How to Care for an Orphan Foal
Orphan Foal Care
Monday 14 December 2009
There are many reasons for a foal being orphaned, their dam might reject them after birth, if the dam has no milk and cannot care for her foal, or if the dam dies shortly after birth. As you might imagine looking after an orphaned foal is a challenge but this article should help you to understand how to care for the foal.
Horse Care – Foaling an Orphan
1. Try to avoid the chances of an orphaned foal from the outset. Do not breed from a mare that has previously rejected a foal. Do not foal a horse that is severely lame, she will not be able to care for her foal.
2. If you want to watch your mare foal then you should observe from a distance. It is important that you only intervene if something is going wrong.
3. After watching your mare foal you need to give your mare and foal time to bond.
4. Watch to see how your mare reacts to the foal; if she becomes frightened of the foal or becomes aggressive it is vital you remove the foal from the stall immediately. If you leave the foal with the mare in this situation she could potentially kick, bite and stomp him to death.
5. The foal horse should nurse within the first couple of hours of life. If the mare does not let him nurse it is possible to place her in a set of stocks to allow the foal horse to feed.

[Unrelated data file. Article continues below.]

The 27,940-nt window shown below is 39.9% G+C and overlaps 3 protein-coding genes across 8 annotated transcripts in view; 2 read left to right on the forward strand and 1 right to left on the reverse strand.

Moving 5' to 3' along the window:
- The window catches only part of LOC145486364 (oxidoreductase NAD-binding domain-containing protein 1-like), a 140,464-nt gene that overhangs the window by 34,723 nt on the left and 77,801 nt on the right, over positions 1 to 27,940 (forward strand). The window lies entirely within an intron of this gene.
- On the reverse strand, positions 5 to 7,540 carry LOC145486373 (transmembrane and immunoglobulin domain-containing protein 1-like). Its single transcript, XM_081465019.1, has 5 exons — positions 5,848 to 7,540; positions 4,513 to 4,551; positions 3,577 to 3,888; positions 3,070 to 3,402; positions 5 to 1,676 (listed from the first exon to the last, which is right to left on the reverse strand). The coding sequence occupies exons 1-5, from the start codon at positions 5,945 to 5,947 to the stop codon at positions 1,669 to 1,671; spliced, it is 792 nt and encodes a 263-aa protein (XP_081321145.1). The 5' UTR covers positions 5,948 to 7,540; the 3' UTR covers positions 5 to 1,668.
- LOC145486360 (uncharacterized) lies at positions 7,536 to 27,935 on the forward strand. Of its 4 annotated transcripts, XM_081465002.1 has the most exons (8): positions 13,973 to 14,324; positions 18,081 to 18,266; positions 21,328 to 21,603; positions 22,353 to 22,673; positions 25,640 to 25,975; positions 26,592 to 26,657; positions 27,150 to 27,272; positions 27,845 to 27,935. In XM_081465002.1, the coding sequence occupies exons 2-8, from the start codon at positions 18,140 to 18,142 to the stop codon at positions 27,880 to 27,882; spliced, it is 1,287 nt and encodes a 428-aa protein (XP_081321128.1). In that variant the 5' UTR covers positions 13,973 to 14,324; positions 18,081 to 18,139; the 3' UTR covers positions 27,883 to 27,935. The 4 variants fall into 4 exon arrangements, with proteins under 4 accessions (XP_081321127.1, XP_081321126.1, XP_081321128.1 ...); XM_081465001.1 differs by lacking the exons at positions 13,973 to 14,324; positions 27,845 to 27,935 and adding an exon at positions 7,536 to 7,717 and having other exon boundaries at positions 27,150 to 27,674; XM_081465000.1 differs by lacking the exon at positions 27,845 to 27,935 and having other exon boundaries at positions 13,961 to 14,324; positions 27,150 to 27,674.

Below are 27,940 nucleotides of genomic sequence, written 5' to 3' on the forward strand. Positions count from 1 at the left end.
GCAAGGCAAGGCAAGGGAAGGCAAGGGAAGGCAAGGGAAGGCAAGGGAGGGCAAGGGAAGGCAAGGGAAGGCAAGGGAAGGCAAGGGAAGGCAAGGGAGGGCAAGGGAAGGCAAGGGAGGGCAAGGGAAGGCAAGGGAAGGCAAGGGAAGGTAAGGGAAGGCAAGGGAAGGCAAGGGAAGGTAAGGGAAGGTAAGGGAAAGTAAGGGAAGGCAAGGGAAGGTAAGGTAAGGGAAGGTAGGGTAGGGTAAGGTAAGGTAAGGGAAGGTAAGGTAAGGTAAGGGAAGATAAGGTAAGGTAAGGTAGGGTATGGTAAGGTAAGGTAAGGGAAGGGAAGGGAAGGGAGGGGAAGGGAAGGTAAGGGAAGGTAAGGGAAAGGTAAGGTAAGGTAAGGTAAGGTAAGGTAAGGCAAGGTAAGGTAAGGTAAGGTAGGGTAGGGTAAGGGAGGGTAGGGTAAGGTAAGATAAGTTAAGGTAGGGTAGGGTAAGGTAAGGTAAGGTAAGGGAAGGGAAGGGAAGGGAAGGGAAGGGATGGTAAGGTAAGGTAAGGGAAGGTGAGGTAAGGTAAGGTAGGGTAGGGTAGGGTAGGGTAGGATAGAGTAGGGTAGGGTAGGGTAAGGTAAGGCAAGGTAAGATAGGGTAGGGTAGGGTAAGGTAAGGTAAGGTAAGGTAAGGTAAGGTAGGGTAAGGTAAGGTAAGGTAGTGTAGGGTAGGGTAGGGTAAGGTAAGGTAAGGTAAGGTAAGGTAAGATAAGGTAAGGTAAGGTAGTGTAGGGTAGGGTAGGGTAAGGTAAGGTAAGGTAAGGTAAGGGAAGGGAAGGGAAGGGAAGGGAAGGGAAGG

6. If the mare dies or does not let the foal nurse then you will need to get him colostrum and milk or a milk replacement quickly. The first thing to try is milking the mare if this does not work you will need to buy the foal some colostrum immediately.
7. If you are lucky some mares with a foal will produce enough milk for both their own and the orphan foal. There is the possibility she might except the orphaned foal as her own, but if not you can restrain her so he can nurse.
8. Some farms will have nurse mares which you can use for a fee.
9. If you cannot find a nurse mare then you will have to buy replacement milk and teach the foal to drink from a bucket.
10. You will need to feed your foal every two hours for the first few weeks of life. Gradually the time left between feeds can be increased.
11. The correct horse care includes veterinary advice and check ups. In the first twelve to twenty four hours of the foal’s life you need a vet to check if the foal has absorbed the IGs from the colostrum. This is vital as the IGs provide the foal with immunity against disease until its own immune system kicks in.
12. Remember that your foal is a horse. Do not allow him to develop bad habits such as sucking fingers, biting or rearing as these things will be frustrating as an adult horse. You need to push the foal away and use a stern “no” to nip this behaviour in the bud.
13. Provide an equine companion, a mare with a foal may not let the orphan foal nurse but might let him hang around her. A safe adult horse can teach your foal without hurting him.
14. You will need a vet to check your foal horse regularly to check he is growing and progressing well.
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